Dems close fundraising gap


National Democratic Party committees closed a fundraising gap with their Republican counterparts in June, raising more money and improving their cash on hand, according to reports filed Thursday.

The data is the latest sign that that neither party would hold a financial edge in this year’s contest for control of Congress.

The Republican National Committee was the only one of the three party groups to best the Democrats, reporting $44.7 million in the bank compared with $10.8 million for the Democratic National Committee.

But the campaign organizations for Senate and House Democrats combined to hold a $23 million edge over the Republicans’ comparable committees.

Financial standing heading into the November elections is an important test of the parties’ strength. The committees, particularly the four congressional ones, will play crucial roles in close House and Senate races.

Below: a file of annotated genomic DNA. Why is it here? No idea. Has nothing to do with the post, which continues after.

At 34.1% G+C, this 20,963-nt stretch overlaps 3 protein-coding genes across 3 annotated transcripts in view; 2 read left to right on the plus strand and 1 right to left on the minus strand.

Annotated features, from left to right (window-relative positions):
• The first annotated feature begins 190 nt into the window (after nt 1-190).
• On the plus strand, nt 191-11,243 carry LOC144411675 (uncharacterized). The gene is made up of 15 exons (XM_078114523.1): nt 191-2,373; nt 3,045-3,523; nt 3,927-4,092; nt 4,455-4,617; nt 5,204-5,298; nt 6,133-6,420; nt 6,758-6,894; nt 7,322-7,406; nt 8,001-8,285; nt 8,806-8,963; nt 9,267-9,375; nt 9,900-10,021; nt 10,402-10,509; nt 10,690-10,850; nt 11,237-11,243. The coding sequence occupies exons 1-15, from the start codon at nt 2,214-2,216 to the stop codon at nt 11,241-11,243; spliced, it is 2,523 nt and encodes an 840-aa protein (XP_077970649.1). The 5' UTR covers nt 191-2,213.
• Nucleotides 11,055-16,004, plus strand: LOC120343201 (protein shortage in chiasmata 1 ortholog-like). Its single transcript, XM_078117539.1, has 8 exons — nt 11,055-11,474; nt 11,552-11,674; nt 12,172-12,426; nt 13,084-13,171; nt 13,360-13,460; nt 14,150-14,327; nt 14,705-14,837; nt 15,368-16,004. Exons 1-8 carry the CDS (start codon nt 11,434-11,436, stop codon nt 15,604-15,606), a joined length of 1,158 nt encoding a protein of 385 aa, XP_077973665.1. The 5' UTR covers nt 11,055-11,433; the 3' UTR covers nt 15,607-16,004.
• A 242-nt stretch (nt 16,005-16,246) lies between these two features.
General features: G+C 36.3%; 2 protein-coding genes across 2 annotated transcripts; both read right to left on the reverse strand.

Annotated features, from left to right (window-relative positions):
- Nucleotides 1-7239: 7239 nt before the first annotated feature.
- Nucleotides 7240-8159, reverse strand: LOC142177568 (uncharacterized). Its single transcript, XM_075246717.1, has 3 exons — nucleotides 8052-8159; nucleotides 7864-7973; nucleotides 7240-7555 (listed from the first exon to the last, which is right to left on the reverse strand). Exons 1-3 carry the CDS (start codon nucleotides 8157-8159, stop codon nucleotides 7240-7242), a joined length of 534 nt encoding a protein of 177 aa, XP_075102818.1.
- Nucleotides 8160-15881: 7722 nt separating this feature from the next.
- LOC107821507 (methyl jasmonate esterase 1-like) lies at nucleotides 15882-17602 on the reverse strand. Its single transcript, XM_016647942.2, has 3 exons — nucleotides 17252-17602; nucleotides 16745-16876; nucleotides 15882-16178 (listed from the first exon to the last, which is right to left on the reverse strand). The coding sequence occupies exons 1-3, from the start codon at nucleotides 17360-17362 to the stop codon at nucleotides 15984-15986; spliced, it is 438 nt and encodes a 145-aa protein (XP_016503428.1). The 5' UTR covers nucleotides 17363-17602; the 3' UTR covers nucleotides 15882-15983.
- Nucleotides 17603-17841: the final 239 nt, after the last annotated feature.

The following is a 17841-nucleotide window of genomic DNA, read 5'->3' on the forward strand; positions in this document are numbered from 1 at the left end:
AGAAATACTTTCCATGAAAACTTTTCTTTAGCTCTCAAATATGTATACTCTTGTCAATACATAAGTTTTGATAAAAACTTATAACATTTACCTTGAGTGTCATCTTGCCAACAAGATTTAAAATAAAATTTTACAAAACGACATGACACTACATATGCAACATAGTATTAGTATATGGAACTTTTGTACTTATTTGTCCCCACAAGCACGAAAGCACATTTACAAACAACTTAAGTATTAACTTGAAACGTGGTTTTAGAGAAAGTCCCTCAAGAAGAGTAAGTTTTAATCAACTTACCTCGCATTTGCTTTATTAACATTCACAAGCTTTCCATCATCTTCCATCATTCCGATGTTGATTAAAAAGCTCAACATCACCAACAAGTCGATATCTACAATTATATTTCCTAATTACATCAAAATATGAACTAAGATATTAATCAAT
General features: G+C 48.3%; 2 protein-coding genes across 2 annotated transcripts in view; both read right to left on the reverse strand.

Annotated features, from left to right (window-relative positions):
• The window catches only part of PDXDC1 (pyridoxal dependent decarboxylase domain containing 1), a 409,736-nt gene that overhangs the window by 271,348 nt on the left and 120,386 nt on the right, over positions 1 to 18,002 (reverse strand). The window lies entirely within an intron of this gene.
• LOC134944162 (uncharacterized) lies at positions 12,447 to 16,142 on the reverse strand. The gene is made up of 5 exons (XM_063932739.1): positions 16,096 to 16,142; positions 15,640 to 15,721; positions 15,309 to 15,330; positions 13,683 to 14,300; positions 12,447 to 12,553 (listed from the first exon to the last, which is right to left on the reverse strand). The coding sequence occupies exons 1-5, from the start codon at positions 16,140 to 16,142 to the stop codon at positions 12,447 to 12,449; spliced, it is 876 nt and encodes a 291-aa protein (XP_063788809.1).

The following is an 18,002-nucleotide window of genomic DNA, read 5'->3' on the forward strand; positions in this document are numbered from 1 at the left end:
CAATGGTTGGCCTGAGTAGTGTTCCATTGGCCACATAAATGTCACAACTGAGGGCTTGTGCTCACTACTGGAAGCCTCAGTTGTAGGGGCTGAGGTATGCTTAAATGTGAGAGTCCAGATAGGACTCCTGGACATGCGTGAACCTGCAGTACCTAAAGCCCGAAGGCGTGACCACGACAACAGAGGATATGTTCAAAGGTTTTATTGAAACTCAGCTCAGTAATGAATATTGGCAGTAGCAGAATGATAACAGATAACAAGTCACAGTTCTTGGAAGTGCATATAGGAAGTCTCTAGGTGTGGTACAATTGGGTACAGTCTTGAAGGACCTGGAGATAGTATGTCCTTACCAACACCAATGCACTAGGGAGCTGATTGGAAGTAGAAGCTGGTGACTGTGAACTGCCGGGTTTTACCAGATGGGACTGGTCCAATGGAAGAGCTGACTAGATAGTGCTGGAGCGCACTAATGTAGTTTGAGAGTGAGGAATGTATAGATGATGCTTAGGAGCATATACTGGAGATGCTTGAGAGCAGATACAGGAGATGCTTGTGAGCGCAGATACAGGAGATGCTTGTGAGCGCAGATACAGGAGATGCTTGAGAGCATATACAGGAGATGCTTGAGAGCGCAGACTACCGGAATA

"More money in the bank means more resources to help spread our message of change," said Sen. Charles Schumer, D-N.Y., who heads the Democrats’ Senate committee.

GOP strategists say Republican candidates as a whole are better financed than their Democratic challengers.

"Targeted incumbent Republicans have $22 million more than their challengers, and Democrats must defend three competitive open seats and four vulnerable incumbents," said Brian Nick, spokesman for the GOP Senate committee. "Seems like they will be spread pretty thin."

The Democrats’ Senate committee, in the latest reports to the Federal Election Commission, said it raised $8.8 million in June and had $37.7 million in the bank.

Its GOP counterpart raised $4.8 million and had $19.8 million in the bank.

For the House, the Democrats’ committee took in $9.8 million compared with $9.5 million for the Republicans. The Democratic committee reported $31.9 million in the bank compared to $26.5 million for the Republicans, who have historically led in that category.

This edge was the first since changes in campaign finance law in 2002 eliminated unlimited contributions known as "soft money."